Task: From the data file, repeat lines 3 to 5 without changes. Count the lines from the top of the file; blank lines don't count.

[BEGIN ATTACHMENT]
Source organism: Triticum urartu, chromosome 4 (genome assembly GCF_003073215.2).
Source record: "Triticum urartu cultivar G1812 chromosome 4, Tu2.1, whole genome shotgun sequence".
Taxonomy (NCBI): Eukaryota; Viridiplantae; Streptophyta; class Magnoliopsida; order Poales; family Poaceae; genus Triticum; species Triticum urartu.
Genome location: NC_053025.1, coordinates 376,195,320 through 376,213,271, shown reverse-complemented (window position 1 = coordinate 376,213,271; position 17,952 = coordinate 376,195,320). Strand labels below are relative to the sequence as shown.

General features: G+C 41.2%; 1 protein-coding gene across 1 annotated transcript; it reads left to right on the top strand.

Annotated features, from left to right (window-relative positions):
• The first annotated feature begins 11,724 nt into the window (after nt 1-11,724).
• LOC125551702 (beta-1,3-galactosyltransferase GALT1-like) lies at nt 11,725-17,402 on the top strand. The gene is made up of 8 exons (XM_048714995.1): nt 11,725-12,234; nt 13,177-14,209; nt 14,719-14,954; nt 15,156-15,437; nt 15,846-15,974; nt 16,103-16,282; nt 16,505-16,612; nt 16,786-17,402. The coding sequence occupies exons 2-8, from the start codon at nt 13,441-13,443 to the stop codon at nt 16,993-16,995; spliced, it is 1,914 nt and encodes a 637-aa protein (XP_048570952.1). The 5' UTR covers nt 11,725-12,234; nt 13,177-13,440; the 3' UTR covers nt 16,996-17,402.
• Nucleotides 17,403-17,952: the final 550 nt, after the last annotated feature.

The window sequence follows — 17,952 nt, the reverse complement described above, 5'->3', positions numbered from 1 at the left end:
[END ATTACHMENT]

Taxonomy (NCBI): Eukaryota; Viridiplantae; Streptophyta; class Magnoliopsida; order Poales; family Poaceae; genus Triticum; species Triticum urartu.
Genome location: NC_053025.1, coordinates 376,195,320 through 376,213,271, shown reverse-complemented (window position 1 = coordinate 376,213,271; position 17,952 = coordinate 376,195,320). Strand labels below are relative to the sequence as shown.

General features: G+C 41.2%; 1 protein-coding gene across 1 annotated transcript; it reads left to right on the top strand.